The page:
One-year results of intravitreal injections of brolucizumab in patients with polypoidal choroidal vasculopathy
We studied the 1-year outcomes of IVBr injections in treatment-naïve Japanese PCV patients and found that BCVA improved significantly during the follow-up period. CMT and CCT also decreased significantly after 1 year. Polypoid lesions completely regressed after 1 year in 93.3% of eyes. To our knowledge, no previous study has assessed the regression rate of polypoid lesions regarding outcomes at 1 year after IVBr injections for patients with PCV.
In a sub-analysis of the HAWK study, Ogura et al.17 reported the efficacy of brolucizumab in Japanese patients with PCV. They reported that brolucizumab (n=39) was as effective as aflibercept (n=30) in improving vision. Yamamoto et al.12 conducted a multicenter study and reported outcomes at 1 year in 90 PCV-naïve eyes treated with fortnightly intravitreal aflibercept and reported a mean improvement in BCVA of 0.31 to 0.17 logMAR. The average number of injections during the first year was 7.1. Morimoto et al.18 reported outcomes at 2 years in 58 PCV treatment naïve eyes with a good baseline BCVA treated with intravitreal aflibercept using a treatment and extension regimen (TAE) and found a mean improvement in BCVA of 0.27 to 0.12 logMAR in the first year. The average number of injections during the first year was 7.72. In the current study, mean BCVA improved from 0.28 to 0.13 logMAR. The number of injections was 6.4. Although a direct comparison between our study and previous results is difficult, our visual results with brolucizumab appear favorable, with fewer injections compared to aflibercept in Japanese patients with PCV.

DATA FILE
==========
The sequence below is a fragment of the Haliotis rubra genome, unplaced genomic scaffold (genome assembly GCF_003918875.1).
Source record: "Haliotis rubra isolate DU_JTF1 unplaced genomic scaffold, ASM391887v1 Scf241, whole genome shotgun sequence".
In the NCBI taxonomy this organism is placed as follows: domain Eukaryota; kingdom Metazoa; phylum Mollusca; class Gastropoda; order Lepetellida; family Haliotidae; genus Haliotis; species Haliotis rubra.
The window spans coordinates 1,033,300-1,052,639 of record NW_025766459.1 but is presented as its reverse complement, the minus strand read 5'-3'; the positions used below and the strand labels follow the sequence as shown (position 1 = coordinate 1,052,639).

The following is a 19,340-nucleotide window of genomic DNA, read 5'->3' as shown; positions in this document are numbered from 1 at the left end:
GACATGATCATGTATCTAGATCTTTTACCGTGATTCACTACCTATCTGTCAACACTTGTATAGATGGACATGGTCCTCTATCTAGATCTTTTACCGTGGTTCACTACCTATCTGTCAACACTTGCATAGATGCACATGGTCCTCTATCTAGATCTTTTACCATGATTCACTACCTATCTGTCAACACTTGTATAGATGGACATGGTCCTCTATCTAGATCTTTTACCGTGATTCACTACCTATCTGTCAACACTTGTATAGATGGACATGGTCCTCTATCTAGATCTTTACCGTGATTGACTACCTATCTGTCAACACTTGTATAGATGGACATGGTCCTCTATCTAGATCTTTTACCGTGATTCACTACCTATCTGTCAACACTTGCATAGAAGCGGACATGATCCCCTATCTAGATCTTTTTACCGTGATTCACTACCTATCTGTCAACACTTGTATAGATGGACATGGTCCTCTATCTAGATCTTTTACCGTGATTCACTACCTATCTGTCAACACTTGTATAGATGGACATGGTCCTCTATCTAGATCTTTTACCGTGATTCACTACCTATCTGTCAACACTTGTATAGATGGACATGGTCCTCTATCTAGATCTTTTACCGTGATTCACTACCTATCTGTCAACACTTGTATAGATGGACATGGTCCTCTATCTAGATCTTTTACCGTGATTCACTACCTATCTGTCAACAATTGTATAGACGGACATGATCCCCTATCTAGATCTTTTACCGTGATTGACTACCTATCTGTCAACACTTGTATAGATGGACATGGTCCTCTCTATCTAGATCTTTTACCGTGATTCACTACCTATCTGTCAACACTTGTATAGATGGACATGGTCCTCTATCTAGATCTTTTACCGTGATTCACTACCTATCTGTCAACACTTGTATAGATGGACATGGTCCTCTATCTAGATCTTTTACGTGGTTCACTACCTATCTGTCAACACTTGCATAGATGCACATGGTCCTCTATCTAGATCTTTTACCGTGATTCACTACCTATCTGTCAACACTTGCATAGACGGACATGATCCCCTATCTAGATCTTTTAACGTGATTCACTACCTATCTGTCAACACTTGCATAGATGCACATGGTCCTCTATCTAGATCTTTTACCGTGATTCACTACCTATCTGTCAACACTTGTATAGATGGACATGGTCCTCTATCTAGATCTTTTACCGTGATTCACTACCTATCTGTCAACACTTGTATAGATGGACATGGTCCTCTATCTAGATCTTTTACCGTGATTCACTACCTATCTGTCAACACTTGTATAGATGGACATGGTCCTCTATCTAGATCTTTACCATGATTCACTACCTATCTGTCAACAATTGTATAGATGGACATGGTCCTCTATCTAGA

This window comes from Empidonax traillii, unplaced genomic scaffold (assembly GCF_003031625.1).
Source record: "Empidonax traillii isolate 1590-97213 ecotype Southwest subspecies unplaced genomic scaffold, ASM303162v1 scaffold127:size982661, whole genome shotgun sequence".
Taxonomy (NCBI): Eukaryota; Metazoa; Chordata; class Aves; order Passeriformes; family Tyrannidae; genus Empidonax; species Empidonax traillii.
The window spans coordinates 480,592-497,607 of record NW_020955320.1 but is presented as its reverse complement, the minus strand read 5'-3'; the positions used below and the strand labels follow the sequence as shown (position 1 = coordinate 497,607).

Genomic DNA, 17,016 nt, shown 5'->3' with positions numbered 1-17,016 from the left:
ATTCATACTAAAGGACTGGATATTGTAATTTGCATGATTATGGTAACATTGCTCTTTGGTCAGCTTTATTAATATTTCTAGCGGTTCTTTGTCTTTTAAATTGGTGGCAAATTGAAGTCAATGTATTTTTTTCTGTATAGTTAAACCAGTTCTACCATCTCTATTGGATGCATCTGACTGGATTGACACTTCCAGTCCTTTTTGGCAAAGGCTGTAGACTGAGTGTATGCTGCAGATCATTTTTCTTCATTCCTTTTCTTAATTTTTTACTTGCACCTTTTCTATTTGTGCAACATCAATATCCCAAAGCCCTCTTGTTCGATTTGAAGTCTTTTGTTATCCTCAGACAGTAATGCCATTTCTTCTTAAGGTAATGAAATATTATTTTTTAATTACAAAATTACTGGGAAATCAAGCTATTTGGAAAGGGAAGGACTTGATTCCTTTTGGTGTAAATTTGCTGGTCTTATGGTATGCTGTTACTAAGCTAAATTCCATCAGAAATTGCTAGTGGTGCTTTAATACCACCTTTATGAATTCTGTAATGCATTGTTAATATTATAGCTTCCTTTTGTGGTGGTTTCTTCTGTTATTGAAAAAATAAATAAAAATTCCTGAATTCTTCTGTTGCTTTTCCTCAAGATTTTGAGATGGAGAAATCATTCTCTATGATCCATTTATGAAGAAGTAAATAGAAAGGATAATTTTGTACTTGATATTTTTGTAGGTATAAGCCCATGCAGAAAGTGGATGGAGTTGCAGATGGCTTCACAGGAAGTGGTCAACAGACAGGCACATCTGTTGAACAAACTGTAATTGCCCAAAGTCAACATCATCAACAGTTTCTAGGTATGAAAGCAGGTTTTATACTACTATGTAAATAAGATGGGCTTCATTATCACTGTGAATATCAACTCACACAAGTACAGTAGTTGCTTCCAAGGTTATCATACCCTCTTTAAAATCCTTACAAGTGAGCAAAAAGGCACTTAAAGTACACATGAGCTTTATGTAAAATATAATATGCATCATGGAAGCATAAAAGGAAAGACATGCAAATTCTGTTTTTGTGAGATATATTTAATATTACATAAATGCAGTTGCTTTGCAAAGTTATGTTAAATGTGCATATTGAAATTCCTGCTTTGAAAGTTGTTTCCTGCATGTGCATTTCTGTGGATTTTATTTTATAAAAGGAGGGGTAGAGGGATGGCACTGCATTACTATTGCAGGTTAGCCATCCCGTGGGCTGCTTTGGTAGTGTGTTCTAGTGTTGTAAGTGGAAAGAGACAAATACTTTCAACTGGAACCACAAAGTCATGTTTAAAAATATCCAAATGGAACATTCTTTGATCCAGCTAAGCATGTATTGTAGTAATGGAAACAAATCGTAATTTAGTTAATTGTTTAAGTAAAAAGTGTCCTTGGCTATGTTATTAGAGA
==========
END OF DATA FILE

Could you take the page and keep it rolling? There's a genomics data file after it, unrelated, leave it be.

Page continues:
In the current study, CCT decreased significantly from 226 to 181 µm (19.9% decrease from baseline) at 1 year. We have previously reported outcomes at 1 year in treatment-naïve PCVs treated with fortnightly intravitreal aflibercept who had a mean decrease in CCT from 265 to 231 µm (12.8% decrease from baseline)11. Koizumi et al.19 also reported changes in subfoveal choroidal thickness after intravitreal injections of aflibercept in 86 patients with PCV at 1 year and reported a mean decrease in CCT from 270 to 234 µm (13.3% decrease per compared to inclusion). Therefore, the reduction in choroidal thickness in PCV patients treated with IVBr injections tended to be greater than that achieved with aflibercept. Kim et al.20 reported a decrease in choroidal thickness after anti-VEGF therapy for PCV. Choi et al.21 studied 88 patients with PCV who received anti-VEGF injections and reported that faster growth of chorioretinal atrophy (CRA) was significantly related to decreased choroidal thickness. A greater decrease in choroidal thickness could be a risk factor for the long-term development of ARC in patients with PCV. Thinning of the choroid could affect ARC in the longer term and ARC may be linked to BCVA. Therefore, it is necessary to determine whether IVBr injections affect VA over a longer follow-up period.